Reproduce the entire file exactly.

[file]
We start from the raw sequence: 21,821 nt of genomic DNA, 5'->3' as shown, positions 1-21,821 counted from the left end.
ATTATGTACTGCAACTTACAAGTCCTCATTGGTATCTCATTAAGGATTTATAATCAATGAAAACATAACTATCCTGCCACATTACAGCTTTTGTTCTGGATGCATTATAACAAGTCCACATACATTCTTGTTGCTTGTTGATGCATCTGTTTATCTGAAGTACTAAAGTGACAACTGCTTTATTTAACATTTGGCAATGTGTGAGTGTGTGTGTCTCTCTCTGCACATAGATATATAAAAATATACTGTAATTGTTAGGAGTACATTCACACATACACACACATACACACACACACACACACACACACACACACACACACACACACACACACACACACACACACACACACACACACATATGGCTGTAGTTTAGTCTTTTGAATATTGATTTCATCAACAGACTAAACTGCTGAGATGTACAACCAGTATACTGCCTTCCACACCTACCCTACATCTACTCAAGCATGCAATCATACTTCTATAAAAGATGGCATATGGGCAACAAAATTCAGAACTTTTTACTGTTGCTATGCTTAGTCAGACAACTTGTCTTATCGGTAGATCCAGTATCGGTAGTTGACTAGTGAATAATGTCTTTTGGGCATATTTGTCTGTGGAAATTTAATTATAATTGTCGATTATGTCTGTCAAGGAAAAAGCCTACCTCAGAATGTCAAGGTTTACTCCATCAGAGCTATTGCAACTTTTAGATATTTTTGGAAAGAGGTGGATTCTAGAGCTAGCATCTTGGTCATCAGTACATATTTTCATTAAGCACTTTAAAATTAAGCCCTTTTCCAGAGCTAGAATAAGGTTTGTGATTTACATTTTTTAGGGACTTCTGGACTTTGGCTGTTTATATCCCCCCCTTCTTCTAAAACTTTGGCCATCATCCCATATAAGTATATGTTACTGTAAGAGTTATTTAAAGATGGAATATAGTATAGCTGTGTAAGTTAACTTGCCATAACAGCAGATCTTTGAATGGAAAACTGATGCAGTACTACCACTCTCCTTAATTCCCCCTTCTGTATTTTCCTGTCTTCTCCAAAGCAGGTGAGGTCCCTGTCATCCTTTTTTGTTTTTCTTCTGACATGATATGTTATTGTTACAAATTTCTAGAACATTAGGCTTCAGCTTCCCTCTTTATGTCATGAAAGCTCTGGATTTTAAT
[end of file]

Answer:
We start from the raw sequence: 21,821 nt of genomic DNA, 5'->3' as shown, positions 1-21,821 counted from the left end.
ATTATGTACTGCAACTTACAAGTCCTCATTGGTATCTCATTAAGGATTTATAATCAATGAAAACATAACTATCCTGCCACATTACAGCTTTTGTTCTGGATGCATTATAACAAGTCCACATACATTCTTGTTGCTTGTTGATGCATCTGTTTATCTGAAGTACTAAAGTGACAACTGCTTTATTTAACATTTGGCAATGTGTGAGTGTGTGTGTCTCTCTCTGCACATAGATATATAAAAATATACTGTAATTGTTAGGAGTACATTCACACATACACACACATACACACACACACACACACACACACACACACACACACACACACACACACACACACACACACACACACACACACATATGGCTGTAGTTTAGTCTTTTGAATATTGATTTCATCAACAGACTAAACTGCTGAGATGTACAACCAGTATACTGCCTTCCACACCTACCCTACATCTACTCAAGCATGCAATCATACTTCTATAAAAGATGGCATATGGGCAACAAAATTCAGAACTTTTTACTGTTGCTATGCTTAGTCAGACAACTTGTCTTATCGGTAGATCCAGTATCGGTAGTTGACTAGTGAATAATGTCTTTTGGGCATATTTGTCTGTGGAAATTTAATTATAATTGTCGATTATGTCTGTCAAGGAAAAAGCCTACCTCAGAATGTCAAGGTTTACTCCATCAGAGCTATTGCAACTTTTAGATATTTTTGGAAAGAGGTGGATTCTAGAGCTAGCATCTTGGTCATCAGTACATATTTTCATTAAGCACTTTAAAATTAAGCCCTTTTCCAGAGCTAGAATAAGGTTTGTGATTTACATTTTTTAGGGACTTCTGGACTTTGGCTGTTTATATCCCCCCCTTCTTCTAAAACTTTGGCCATCATCCCATATAAGTATATGTTACTGTAAGAGTTATTTAAAGATGGAATATAGTATAGCTGTGTAAGTTAACTTGCCATAACAGCAGATCTTTGAATGGAAAACTGATGCAGTACTACCACTCTCCTTAATTCCCCCTTCTGTATTTTCCTGTCTTCTCCAAAGCAGGTGAGGTCCCTGTCATCCTTTTTTGTTTTTCTTCTGACATGATATGTTATTGTTACAAATTTCTAGAACATTAGGCTTCAGCTTCCCTCTTTATGTCATGAAAGCTCTGGATTTTAAT